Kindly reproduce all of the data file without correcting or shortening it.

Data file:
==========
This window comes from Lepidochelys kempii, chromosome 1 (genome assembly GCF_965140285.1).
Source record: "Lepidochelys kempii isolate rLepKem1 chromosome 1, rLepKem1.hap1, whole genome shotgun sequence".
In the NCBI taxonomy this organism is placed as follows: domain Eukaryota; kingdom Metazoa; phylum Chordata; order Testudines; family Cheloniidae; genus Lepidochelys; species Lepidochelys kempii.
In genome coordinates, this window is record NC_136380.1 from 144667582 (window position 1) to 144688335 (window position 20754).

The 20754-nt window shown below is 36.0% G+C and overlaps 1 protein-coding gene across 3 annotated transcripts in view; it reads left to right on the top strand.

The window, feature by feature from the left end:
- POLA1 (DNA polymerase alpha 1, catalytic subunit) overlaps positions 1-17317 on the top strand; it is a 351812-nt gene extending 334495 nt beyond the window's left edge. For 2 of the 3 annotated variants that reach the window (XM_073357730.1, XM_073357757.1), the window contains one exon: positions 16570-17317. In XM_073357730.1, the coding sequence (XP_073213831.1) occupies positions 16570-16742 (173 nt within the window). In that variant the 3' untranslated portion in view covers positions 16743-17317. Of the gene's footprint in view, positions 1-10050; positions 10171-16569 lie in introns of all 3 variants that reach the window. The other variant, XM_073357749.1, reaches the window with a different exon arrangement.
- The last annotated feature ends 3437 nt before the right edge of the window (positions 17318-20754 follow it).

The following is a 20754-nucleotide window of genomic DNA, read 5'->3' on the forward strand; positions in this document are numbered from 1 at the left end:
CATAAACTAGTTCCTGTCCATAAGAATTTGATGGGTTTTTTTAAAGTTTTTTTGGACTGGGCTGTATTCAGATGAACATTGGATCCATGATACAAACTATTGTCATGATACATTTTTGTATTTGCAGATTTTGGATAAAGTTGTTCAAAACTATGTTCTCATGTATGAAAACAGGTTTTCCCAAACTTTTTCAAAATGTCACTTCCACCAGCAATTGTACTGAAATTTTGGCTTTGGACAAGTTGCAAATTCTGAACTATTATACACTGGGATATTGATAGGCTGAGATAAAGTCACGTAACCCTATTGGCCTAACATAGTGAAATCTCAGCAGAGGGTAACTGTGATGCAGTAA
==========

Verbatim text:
This window comes from Lepidochelys kempii, chromosome 1 (genome assembly GCF_965140285.1).
Source record: "Lepidochelys kempii isolate rLepKem1 chromosome 1, rLepKem1.hap1, whole genome shotgun sequence".
In the NCBI taxonomy this organism is placed as follows: domain Eukaryota; kingdom Metazoa; phylum Chordata; order Testudines; family Cheloniidae; genus Lepidochelys; species Lepidochelys kempii.
In genome coordinates, this window is record NC_136380.1 from 144667582 (window position 1) to 144688335 (window position 20754).

The 20754-nt window shown below is 36.0% G+C and overlaps 1 protein-coding gene across 3 annotated transcripts in view; it reads left to right on the top strand.

The window, feature by feature from the left end:
- POLA1 (DNA polymerase alpha 1, catalytic subunit) overlaps positions 1-17317 on the top strand; it is a 351812-nt gene extending 334495 nt beyond the window's left edge. For 2 of the 3 annotated variants that reach the window (XM_073357730.1, XM_073357757.1), the window contains one exon: positions 16570-17317. In XM_073357730.1, the coding sequence (XP_073213831.1) occupies positions 16570-16742 (173 nt within the window). In that variant the 3' untranslated portion in view covers positions 16743-17317. Of the gene's footprint in view, positions 1-10050; positions 10171-16569 lie in introns of all 3 variants that reach the window. The other variant, XM_073357749.1, reaches the window with a different exon arrangement.
- The last annotated feature ends 3437 nt before the right edge of the window (positions 17318-20754 follow it).

The following is a 20754-nucleotide window of genomic DNA, read 5'->3' on the forward strand; positions in this document are numbered from 1 at the left end:
CATAAACTAGTTCCTGTCCATAAGAATTTGATGGGTTTTTTTAAAGTTTTTTTGGACTGGGCTGTATTCAGATGAACATTGGATCCATGATACAAACTATTGTCATGATACATTTTTGTATTTGCAGATTTTGGATAAAGTTGTTCAAAACTATGTTCTCATGTATGAAAACAGGTTTTCCCAAACTTTTTCAAAATGTCACTTCCACCAGCAATTGTACTGAAATTTTGGCTTTGGACAAGTTGCAAATTCTGAACTATTATACACTGGGATATTGATAGGCTGAGATAAAGTCACGTAACCCTATTGGCCTAACATAGTGAAATCTCAGCAGAGGGTAACTGTGATGCAGTAA